No doubt a future sci-fi classic, blockbuster epic Dune (2021) is set on the desert planet Arrakis. The movie’s beautiful cinematography is complemented by a palette of dusty desert tones, with richer costume colors indicating the aristocratic status of the members of House Atreides.
This warm, elegant color scheme that combines pale sand, mink gray, and ruby red feels more historical than many other sci-fi color palettes, making it versatile for use in a wide range of projects.
4. Star Wars (Death Star)
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The Star Wars franchise has defined the look and feel of sci-fi cinema since the release of Star Wars: A New Hope in 1977. Throughout all of the Star Wars movies, color plays a dichotomous role, clearly defining good characters and settings from villainous ones. The Death Star’s ominous mood is heightened by its bleak color palette of charcoal black and concrete gray, with aggressive red defining the color of darksiders’ lightsabers and the glow of the Death Star’s endless, prisonlike corridors.
Choose the dark side with this Star Wars palette or scroll down to discover a lighter scheme inspired by the franchise’s desert environments.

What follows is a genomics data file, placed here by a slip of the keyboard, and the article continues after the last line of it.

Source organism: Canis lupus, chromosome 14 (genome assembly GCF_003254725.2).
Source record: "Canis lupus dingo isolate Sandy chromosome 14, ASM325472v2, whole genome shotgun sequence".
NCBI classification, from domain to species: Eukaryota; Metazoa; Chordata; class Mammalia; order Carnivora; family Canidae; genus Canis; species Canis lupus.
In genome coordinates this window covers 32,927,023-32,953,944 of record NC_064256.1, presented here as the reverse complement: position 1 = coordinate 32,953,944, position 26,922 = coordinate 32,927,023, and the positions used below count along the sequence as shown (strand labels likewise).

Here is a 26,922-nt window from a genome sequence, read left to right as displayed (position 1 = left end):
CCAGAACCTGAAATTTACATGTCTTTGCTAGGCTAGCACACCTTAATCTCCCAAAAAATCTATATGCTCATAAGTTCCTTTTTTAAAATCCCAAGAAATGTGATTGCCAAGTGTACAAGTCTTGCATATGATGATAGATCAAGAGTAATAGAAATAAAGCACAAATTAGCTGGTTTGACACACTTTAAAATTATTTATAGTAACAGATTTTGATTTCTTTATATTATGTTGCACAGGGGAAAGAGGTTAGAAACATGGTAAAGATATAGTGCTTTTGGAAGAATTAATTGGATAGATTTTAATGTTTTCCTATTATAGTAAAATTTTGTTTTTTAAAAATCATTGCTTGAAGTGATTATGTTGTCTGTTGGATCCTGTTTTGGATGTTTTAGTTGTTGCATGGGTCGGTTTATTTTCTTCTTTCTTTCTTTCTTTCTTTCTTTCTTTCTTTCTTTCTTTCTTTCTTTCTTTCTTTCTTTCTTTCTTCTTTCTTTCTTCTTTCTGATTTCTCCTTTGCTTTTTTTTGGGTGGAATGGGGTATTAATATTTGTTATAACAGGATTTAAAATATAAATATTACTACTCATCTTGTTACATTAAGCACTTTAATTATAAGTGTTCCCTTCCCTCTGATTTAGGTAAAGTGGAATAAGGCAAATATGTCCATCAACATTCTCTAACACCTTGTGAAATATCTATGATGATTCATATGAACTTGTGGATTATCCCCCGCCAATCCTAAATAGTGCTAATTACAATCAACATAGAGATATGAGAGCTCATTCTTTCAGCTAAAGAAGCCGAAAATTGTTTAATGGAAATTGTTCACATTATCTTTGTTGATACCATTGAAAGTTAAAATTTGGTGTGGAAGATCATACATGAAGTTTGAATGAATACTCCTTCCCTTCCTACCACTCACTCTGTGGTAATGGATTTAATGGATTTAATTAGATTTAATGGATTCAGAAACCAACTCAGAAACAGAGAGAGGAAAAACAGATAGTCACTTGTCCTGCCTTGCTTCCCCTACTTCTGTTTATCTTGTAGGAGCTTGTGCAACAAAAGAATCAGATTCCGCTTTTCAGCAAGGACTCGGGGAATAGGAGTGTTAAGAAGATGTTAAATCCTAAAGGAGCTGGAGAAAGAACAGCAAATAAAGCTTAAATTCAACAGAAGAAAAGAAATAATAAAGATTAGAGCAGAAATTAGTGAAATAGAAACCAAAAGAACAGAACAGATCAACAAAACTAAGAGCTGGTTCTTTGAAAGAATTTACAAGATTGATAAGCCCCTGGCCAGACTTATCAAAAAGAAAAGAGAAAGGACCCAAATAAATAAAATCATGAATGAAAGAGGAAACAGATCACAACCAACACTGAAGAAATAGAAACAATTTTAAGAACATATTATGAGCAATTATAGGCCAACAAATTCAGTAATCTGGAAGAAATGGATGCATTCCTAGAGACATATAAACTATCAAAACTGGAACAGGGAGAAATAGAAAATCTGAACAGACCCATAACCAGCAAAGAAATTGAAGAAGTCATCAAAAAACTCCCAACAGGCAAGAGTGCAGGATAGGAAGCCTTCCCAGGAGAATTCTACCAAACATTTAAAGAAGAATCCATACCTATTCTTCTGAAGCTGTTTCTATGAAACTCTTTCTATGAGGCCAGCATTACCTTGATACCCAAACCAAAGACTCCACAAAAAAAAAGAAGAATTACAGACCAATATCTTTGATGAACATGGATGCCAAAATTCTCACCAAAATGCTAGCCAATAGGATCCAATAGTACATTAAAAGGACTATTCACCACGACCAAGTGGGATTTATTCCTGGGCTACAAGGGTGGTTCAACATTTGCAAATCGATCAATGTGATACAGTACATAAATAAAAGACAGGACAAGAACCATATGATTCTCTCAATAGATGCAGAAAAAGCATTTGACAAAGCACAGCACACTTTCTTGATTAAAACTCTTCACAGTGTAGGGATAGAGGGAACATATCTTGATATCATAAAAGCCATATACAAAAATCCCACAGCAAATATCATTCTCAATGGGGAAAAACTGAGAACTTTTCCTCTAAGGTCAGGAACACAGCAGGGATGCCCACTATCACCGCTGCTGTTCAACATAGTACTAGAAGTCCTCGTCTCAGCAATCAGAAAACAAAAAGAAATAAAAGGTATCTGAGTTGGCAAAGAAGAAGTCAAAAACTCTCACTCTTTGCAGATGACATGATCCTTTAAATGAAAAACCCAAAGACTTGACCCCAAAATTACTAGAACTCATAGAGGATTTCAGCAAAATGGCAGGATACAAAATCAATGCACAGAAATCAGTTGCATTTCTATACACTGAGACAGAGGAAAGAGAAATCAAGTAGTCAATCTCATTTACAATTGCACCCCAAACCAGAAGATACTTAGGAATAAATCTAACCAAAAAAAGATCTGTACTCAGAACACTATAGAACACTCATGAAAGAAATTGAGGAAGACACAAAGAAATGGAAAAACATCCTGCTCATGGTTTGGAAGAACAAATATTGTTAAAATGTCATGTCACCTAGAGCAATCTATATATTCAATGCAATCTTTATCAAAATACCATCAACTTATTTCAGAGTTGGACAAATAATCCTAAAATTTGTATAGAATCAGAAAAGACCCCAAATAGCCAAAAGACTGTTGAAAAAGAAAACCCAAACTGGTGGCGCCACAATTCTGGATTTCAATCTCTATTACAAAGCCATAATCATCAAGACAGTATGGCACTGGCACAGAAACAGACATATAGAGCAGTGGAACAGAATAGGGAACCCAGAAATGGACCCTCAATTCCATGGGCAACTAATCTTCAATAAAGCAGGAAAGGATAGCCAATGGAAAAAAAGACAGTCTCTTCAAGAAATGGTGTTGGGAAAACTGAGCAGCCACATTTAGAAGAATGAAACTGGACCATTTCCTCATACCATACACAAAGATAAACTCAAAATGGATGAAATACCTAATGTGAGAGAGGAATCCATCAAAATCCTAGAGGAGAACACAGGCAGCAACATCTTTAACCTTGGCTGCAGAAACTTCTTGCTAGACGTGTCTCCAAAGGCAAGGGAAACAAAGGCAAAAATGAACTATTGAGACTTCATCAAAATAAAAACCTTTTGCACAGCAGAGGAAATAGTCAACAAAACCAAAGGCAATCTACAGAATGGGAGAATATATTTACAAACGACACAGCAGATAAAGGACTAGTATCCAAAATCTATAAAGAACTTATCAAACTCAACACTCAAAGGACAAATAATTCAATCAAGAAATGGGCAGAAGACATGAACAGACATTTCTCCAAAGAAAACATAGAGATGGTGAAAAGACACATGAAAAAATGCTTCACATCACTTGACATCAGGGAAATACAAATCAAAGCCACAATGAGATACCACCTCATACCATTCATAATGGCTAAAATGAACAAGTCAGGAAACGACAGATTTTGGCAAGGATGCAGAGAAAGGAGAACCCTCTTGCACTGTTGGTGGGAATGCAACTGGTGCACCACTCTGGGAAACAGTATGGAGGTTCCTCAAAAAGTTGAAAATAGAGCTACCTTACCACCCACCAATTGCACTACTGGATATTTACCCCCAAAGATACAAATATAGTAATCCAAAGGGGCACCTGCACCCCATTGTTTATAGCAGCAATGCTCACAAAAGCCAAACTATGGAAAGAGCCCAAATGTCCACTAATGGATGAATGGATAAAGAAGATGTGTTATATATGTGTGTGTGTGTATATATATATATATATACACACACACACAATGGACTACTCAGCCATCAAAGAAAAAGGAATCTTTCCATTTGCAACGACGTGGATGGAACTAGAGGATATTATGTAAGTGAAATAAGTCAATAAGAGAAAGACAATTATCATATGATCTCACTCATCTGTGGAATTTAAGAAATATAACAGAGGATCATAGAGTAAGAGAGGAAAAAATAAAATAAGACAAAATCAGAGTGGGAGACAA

5. The Matrix
The Matrix franchise is a haunting interpretation of cyber futurism, with hacker Neo drawn into the bleak underworld reality—the Matrix—which has been created by machines to keep humans under control in a virtual existence. When the first film was released in 1999, The Matrix had a huge impact on popular culture and fashion, and continues to be one of the most color-defined movie genres.
In the virtual world, characters are often depicted in drab gray suits or sleek black leather. Digital-inspired green and neon green contrast stylishly against these neutral colors, creating a simple and distinctive palette.
6. Close Encounters of the Third Kind
The 1977 sci-fi classic Close Encounters of the Third Kind is infused with a sense of magical mystery, with the final part of the film revealing an alien mothership making contact with humans through musical lights. Steven Spielberg’s Close Encounters is notable for its near-religious themes and depiction of the aliens as a mysterious but not unfriendly presence.
The colors used throughout the movie are suitably ethereal as a result. Pastel colors dominate this palette used to create an atmosphere of wonder and magic.
7. Star Wars (Tatooine and Jakku)
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Star Wars fans will recognize Tatooine and Jakku as two of the planet locations featured in the franchise. This franchise often uses desert planets as the backdrop for some of the key character drama in the series. Tatooine is the home planet of original hero Luke Skywalker, which has thematic ties to later heroine Rey Skywalker’s home on desert planet Jakku.